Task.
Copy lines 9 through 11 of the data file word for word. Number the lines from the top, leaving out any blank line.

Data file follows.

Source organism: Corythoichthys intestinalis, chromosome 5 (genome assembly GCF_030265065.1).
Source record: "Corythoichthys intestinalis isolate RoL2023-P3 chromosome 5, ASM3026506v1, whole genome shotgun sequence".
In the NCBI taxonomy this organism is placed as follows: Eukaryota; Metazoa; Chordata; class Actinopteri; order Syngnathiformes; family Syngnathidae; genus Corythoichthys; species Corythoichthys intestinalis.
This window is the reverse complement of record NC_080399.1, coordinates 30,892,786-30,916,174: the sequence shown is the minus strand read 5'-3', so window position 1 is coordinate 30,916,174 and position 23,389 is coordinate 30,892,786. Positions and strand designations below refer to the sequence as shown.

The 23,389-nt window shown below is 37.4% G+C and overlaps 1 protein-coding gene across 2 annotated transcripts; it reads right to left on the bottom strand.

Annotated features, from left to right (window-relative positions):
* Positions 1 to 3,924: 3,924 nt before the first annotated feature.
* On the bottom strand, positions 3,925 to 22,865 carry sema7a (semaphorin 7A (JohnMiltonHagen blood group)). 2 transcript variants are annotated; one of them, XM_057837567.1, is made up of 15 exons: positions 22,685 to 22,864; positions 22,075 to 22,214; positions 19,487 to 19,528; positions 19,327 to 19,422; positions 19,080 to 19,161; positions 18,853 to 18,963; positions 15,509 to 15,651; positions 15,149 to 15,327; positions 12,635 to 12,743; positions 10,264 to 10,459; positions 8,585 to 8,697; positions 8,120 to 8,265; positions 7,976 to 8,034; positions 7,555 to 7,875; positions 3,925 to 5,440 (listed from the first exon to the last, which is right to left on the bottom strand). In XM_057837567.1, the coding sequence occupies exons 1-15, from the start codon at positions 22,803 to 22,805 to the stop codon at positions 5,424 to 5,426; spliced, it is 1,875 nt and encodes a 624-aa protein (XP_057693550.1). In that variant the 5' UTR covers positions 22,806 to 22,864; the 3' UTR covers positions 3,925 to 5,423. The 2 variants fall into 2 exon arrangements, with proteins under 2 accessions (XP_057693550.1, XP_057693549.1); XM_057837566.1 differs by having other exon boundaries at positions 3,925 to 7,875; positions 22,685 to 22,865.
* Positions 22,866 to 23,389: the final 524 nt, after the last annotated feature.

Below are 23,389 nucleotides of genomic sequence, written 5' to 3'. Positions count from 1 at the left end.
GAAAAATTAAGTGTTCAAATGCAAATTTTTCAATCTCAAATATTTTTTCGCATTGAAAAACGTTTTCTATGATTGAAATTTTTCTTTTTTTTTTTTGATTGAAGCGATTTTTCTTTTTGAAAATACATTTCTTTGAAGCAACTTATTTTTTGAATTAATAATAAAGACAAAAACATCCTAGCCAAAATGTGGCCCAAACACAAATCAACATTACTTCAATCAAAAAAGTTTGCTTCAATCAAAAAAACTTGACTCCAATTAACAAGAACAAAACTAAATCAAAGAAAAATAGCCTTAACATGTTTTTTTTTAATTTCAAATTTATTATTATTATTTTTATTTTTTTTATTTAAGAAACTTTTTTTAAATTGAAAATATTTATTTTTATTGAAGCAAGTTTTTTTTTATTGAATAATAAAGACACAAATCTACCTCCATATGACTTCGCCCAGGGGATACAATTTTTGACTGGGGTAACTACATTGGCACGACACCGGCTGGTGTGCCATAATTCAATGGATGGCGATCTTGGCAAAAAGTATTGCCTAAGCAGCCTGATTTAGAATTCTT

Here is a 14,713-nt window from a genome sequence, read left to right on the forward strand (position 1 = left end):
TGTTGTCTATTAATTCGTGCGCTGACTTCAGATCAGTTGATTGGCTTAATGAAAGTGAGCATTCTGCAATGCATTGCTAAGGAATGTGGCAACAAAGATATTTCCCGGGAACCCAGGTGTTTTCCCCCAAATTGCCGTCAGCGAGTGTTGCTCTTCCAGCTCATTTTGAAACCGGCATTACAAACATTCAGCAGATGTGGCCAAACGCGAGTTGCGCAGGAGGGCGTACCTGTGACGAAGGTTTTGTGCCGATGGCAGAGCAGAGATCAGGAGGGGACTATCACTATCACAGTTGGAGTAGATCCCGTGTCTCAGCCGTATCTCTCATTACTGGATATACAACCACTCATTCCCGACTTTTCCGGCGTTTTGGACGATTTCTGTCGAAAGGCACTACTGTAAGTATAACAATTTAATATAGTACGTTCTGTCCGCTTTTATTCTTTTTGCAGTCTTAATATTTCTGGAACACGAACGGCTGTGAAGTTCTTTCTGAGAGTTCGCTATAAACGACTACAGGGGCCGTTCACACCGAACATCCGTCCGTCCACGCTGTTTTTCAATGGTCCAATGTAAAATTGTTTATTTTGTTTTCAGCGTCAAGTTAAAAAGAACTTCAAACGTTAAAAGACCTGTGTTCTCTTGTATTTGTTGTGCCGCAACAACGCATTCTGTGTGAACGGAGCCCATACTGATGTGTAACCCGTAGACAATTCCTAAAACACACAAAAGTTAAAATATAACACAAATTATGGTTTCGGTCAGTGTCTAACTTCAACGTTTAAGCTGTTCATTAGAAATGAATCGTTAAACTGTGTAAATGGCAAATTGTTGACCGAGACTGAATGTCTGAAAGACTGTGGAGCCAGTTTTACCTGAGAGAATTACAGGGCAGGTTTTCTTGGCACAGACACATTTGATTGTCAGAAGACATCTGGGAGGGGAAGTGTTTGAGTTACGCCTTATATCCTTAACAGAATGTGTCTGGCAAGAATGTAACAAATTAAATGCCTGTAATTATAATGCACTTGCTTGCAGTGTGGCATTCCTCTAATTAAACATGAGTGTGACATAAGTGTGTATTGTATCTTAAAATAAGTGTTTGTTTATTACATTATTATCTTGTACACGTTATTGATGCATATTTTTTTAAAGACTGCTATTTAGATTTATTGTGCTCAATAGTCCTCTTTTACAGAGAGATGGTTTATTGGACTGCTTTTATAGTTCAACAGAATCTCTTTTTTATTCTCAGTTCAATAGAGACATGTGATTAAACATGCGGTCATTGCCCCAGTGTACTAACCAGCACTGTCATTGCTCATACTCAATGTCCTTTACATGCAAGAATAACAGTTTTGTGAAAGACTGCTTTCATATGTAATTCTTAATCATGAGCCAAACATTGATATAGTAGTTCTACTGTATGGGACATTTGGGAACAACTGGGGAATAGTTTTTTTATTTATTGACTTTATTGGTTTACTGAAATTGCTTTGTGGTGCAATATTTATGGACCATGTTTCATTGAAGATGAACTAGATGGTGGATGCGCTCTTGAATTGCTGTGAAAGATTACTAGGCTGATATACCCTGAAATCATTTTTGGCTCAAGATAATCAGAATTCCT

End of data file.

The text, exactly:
* Positions 22,866 to 23,389: the final 524 nt, after the last annotated feature.

Below are 23,389 nucleotides of genomic sequence, written 5' to 3'. Positions count from 1 at the left end.
GAAAAATTAAGTGTTCAAATGCAAATTTTTCAATCTCAAATATTTTTTCGCATTGAAAAACGTTTTCTATGATTGAAATTTTTCTTTTTTTTTTTTGATTGAAGCGATTTTTCTTTTTGAAAATACATTTCTTTGAAGCAACTTATTTTTTGAATTAATAATAAAGACAAAAACATCCTAGCCAAAATGTGGCCCAAACACAAATCAACATTACTTCAATCAAAAAAGTTTGCTTCAATCAAAAAAACTTGACTCCAATTAACAAGAACAAAACTAAATCAAAGAAAAATAGCCTTAACATGTTTTTTTTTAATTTCAAATTTATTATTATTATTTTTATTTTTTTTATTTAAGAAACTTTTTTTAAATTGAAAATATTTATTTTTATTGAAGCAAGTTTTTTTTTATTGAATAATAAAGACACAAATCTACCTCCATATGACTTCGCCCAGGGGATACAATTTTTGACTGGGGTAACTACATTGGCACGACACCGGCTGGTGTGCCATAATTCAATGGATGGCGATCTTGGCAAAAAGTATTGCCTAAGCAGCCTGATTTAGAATTCTT